You can bounce back when times are tough; here’s how I’ve done it

I am no stranger to building companies, and I have the battle scars to prove it. Before my success came my challenges, and I learned the hard way how to navigate leading healthcare startups. Here, I dive into three setbacks I've encountered during my career, what they meant to me, and how I overcame them.

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We all know what doesn’t kill you makes you stronger — but that doesn’t make going through tough times any easier. Having built several companies throughout my career, I’m no stranger to setbacks and the resilience they demand.

Three milestones in my life have formed my ability to make it through the worst. The first was starting my first venture in 2005 with no outside capital. The second was the 2008 recession, when it became quickly apparent that there’s no safety net for cash when you bootstrap a company. Then, in 2013, my company lost its biggest contract, forcing us to lay people off every single week.

During the current economic crisis, entrepreneurs face a similar challenge. From April through June, the U.S. economy contracted at a 32.9% annual rate, its largest drop on record to date. Countless entrepreneurs, startups, and small businesses are struggling to keep their projects afloat while the economy sinks into recession.

However unprecedented this crisis, there is still every reason to hope we’ll come out stronger on the other side. Here are just a few things you can do now to build a stronger, more resilient company.

1. Make every dollar count
When I was laid off from my corporate job in 2005, I knew I wanted to start my own company — but I didn’t know a thing about institutional capital. I operated under the assumption that I’d have to establish a commercially viable revenue-generating company in 18 months — the same length of time I could stretch my severance.

I applied for a Small Business Innovation Research grant. When I didn’t get it, I launched a pilot with a small hospital. Once I had validation for product-market fit, I presented the results at a local conference and landed my first enterprise client. On principle, I was honest with the client about having no money to hire employees and deliver the product from the get-go. As a result, they agreed to prepay for services quarterly, and that’s how I built the company and kept it steady until more paying clients came in.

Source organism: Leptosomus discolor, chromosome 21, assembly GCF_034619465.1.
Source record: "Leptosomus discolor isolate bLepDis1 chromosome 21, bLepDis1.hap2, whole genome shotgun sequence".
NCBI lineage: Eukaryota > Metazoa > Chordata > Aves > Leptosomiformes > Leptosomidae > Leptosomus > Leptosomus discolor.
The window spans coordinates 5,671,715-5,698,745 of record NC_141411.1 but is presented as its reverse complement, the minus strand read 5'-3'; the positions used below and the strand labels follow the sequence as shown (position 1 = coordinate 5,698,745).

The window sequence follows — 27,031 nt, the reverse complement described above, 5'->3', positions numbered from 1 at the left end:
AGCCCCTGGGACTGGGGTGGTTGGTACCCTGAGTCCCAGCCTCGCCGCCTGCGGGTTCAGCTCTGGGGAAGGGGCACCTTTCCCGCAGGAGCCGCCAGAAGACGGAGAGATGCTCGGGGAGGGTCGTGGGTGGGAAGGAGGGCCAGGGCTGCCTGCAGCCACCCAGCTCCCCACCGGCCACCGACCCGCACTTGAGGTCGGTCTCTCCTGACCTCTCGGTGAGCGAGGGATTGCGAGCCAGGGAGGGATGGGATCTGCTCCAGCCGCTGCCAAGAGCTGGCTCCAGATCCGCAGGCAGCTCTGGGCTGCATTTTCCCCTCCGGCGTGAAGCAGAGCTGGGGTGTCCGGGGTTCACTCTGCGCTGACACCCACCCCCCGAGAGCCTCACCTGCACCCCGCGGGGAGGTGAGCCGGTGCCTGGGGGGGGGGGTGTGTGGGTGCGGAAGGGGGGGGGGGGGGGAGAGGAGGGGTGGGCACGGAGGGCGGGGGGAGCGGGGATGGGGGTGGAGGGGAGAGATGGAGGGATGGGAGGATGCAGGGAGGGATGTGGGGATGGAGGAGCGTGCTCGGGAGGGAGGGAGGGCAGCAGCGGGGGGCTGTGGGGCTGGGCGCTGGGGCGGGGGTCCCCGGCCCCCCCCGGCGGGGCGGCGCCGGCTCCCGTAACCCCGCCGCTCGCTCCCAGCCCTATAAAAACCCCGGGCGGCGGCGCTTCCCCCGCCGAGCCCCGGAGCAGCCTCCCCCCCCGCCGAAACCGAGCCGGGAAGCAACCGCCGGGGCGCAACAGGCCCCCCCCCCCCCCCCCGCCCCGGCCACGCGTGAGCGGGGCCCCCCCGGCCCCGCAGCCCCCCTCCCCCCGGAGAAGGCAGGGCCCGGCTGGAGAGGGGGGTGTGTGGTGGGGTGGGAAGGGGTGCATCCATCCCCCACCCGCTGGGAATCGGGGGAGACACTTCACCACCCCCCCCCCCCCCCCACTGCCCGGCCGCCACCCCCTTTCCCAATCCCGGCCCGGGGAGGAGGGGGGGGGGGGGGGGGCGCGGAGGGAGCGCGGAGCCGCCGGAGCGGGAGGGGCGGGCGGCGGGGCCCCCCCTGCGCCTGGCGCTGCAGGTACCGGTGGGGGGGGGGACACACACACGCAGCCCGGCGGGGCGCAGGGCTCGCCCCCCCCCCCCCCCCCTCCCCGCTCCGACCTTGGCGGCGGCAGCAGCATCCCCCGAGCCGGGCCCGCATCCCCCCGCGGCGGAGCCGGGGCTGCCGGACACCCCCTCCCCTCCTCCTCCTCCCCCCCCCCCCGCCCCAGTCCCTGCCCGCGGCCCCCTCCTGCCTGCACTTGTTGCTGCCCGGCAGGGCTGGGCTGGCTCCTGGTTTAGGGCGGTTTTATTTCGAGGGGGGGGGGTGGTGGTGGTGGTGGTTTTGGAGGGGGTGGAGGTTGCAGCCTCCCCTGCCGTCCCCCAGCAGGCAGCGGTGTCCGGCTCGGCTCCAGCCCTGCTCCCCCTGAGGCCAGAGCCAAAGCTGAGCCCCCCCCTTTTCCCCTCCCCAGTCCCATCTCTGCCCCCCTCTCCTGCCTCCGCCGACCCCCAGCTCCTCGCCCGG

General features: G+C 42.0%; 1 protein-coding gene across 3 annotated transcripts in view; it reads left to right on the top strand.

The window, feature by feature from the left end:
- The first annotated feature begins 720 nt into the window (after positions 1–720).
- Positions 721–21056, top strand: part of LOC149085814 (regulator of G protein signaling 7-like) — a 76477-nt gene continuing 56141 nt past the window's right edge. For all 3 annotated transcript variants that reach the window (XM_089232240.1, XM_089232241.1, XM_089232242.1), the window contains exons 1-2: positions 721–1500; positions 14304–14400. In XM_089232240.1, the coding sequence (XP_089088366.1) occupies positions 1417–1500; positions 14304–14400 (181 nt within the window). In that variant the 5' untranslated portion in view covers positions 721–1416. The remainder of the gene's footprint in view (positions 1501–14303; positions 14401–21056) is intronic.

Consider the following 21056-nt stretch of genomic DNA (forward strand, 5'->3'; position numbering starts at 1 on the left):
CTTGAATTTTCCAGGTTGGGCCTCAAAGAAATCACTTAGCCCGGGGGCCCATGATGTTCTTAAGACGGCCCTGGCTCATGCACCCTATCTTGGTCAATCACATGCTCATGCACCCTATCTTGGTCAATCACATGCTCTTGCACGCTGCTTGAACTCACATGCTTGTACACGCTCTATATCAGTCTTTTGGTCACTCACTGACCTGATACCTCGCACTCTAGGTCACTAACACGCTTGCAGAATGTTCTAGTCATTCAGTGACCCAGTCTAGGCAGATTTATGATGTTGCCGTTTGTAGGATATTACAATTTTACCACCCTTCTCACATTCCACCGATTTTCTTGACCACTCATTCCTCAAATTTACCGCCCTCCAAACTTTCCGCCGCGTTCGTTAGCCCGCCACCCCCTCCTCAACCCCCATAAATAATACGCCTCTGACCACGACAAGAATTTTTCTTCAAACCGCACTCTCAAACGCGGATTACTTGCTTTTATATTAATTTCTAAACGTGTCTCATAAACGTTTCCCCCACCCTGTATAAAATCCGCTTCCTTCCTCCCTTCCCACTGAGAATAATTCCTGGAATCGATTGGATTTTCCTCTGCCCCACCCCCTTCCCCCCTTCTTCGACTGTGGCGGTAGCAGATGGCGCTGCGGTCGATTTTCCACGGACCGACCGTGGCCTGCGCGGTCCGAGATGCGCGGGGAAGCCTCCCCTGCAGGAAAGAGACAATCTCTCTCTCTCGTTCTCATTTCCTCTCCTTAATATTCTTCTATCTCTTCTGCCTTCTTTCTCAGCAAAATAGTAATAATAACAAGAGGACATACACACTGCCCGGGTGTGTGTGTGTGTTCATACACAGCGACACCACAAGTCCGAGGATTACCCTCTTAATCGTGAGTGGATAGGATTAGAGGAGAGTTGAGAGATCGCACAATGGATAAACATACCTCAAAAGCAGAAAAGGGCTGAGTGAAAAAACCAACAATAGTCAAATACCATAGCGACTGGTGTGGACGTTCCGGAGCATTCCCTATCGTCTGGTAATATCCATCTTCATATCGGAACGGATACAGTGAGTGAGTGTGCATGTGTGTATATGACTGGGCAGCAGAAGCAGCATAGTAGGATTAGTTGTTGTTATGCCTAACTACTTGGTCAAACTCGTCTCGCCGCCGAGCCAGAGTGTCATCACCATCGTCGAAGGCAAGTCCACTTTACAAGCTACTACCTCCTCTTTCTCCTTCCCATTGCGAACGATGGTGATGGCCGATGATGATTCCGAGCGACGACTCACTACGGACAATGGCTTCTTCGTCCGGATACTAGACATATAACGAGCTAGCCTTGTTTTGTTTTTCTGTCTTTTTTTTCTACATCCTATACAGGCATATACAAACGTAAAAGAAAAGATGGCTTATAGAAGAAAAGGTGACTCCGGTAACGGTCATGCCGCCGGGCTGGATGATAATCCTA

To keep your ideas afloat when funds are scarce, start by asking potential pilot clients to fund the early market validation and company growth. If your idea has a positive impact on your client’s P&L, they’re likelier to help you succeed. Also reach out to strategic partners about making investments in your startup, structured as a convertible note. These standard documents won’t cost a lot in legal fees and can provide much-needed cash, either before a priced seed or Series A round or even later as bridge financing. And in real scarcity, you can ask your employees to take pay cuts until finances are stronger. Many would rather earn less than lose their jobs.

2. Actively practice transparency
Getting credit was practically impossible in 2008, so I faced the grim realization that I might not be able to make payroll. Any business owner knows that is an absolute point of crisis.

I was transparent with my team, clients, and vendors about the situation. I knew I’d only be hurting our company as a whole if I kept our financial challenges a secret. Although I was terrified to have a tough money conversation, I had confidence that my team would band together and make it through the crisis.

Finally, I brought the leadership team together and told them, “We are all going to work 80 hours a week and get paid for 30 hours. Otherwise, someone is going home today.” We all made sacrifices for the good of the company until our financial situation improved. These types of uncomfortable but necessary conversations are where good culture and transparency become invaluable tenets of business.

3. Be serious about your emergency fund
A rainy day fund can be a lifesaver, but 17% of small businesses don’t have enough cash on hand to make it even two months without revenue. The rule of thumb says you should have enough cash in the bank to cover six months of operations to ensure that if an unexpected crisis hits, you’ll have time to react. That’s especially vital when you’re carrying not only your own success and livelihood on your shoulders, but also those of your family, your employees, and their families.

This lesson hit extremely close to home in 2013 when my company, Viridian Health, had a multimillion-dollar contract with the federal government that contributed 60% of our revenue. Knowing that a government shutdown was possible, I called our contract program officer to better understand how the company would be impacted and was assured that it wouldn’t — yet at 5 a.m. the following Monday, I received a stop-work order on the entire project. My world fell apart.

The company didn’t have the funds to lay people off and pay out vacation time. We began to lay off people every Friday. It was horrible. It destroyed the culture and the company’s reputation. As awful as it was, though, these events guided my thinking about cash management, accruing PTO, and corporate structure for my next venture, Solera, which was well-funded by venture capital.

Strategic spending, intentional transparency, and a great corporate culture can weather the inevitable storms of an early-stage startup. Running a company is a long game, and it’s your time investment and commitment to working in the trenches that will determine your ability to weather whatever comes your way.

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